Forward Meson Production and Spin Asymmetries at RHIC

Project: Research project

Project Details


It is now a well-established fact that nucleons, protons and neutrons, are made up of more elementary particles called quarks. The main physics program supported by this grant is directed at the study of the quark structure of nucleons and nuclei. Research will be carried out at the Brookhaven National Laboratory as part of a collaboration called STAR. This collaboration is focused on the scattering of high energy polarized protons from nuclei with the goal of understanding the structure of the proton. The proposed research will use the forward electromagnetic calorimeter, called FMS, which is part of the STAR detector system to measure neutral particles that are produced at small scattering angles. The measured rates of such particle production have been found to depend strongly on the direction of polarization of the proton beam, an effect that has confounded attempts at a theoretical understanding based on the fundamental theory of the strong force, Quantum Chromodynamics (QCD). Further studies of this particles detected using the FMS will guide future theoretical develpments and help us to understand more about the quark and gluon structure of nucleons.

This proposal supports the Penn State group to operate the FMS detector in the STAR experiment for polarized proton RHIC runs and to analyze data from those runs. The STAR FMS is an electromagnetic calorimeter that detects collision fragments produced in the forward pseudo-rapidity region. Particles observed in this region are associated with the interactions of the most energetic and most polarized quarks. For transversely polarized protons, the large dependence of the cross section on the sign of polarization is a long-standing mystery. While the QCD Lagrangian is known, our ability to use it to predict observables is still limited. In contrast to the electromagnetic force, where the role of spin constituents of an atom is fairly well understood, the role of spin among the partons (constituents of a bound state proton) remains near our knowledge frontier. The most useful model for scattering by the QCD force is perturbative QCD, or pQCD, which is applicable when the collisions between protons constituents exchange large momentum. The goal of this research is to determine experimentally where pQCD applies and how to modify models to extend applicability.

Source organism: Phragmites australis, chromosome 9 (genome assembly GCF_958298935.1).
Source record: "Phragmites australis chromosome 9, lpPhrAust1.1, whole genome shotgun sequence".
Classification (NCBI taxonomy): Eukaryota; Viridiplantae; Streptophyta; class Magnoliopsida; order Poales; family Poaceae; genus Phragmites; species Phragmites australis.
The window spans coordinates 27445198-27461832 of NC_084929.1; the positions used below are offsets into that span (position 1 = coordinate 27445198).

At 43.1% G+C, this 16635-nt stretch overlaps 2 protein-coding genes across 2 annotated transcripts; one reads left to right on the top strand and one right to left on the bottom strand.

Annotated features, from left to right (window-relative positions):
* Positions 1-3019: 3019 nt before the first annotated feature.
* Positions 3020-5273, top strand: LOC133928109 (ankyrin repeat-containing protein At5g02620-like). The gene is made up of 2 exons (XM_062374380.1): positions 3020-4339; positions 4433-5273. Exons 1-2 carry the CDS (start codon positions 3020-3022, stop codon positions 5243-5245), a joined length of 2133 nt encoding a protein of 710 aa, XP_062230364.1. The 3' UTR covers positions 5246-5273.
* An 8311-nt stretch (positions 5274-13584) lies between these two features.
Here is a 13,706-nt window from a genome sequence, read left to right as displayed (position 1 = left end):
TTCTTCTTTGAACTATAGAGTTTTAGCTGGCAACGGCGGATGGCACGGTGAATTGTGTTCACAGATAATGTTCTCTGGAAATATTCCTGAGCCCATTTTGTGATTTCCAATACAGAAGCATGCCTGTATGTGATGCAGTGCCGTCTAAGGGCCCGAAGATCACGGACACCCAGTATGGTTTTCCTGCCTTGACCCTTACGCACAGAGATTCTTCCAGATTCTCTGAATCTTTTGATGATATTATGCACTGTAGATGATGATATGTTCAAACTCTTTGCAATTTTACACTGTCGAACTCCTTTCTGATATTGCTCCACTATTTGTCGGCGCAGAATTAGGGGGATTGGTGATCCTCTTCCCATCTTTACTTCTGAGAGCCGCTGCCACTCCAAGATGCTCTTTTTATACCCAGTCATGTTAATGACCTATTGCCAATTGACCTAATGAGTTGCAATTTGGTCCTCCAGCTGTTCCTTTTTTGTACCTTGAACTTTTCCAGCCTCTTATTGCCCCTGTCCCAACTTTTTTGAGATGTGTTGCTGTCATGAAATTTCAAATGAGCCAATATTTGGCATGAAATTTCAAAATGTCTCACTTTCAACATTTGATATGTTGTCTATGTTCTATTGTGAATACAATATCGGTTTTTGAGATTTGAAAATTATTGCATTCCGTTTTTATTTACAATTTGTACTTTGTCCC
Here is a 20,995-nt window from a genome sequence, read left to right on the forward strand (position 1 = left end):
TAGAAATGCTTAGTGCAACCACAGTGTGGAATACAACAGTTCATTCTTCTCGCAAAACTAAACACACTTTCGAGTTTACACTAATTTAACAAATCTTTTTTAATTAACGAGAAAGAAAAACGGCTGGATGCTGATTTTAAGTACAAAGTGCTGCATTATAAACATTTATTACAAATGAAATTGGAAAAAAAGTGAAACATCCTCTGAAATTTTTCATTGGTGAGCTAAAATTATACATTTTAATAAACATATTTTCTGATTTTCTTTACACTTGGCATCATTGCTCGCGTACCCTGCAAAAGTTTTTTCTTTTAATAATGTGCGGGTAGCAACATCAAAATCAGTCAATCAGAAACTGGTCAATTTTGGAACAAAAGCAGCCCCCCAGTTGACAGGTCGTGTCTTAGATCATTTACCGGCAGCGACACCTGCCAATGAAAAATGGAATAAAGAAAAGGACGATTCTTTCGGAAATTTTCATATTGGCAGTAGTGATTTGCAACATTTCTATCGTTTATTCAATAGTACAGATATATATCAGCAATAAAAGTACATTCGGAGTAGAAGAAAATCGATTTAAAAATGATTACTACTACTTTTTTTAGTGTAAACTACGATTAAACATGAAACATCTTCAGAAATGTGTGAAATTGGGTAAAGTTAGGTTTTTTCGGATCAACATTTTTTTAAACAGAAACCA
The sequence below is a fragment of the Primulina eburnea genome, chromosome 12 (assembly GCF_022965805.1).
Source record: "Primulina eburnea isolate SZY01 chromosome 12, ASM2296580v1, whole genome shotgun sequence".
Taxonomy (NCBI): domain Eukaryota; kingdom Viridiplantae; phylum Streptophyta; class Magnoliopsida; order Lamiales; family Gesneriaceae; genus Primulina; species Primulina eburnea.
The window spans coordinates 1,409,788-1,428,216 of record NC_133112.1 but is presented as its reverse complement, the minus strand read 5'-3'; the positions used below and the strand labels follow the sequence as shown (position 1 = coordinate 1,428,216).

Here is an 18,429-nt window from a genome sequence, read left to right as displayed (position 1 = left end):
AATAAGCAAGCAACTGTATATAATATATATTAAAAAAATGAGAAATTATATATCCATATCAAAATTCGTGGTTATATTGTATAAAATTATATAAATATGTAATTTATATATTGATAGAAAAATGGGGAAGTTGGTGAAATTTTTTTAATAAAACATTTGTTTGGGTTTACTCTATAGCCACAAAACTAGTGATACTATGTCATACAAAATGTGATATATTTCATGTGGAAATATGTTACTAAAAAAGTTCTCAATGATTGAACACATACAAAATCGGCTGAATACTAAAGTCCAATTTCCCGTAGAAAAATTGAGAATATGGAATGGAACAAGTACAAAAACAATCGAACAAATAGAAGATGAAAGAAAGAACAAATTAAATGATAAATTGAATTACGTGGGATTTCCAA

Effective start/end date9/1/158/31/17


  • National Science Foundation: $90,000.00


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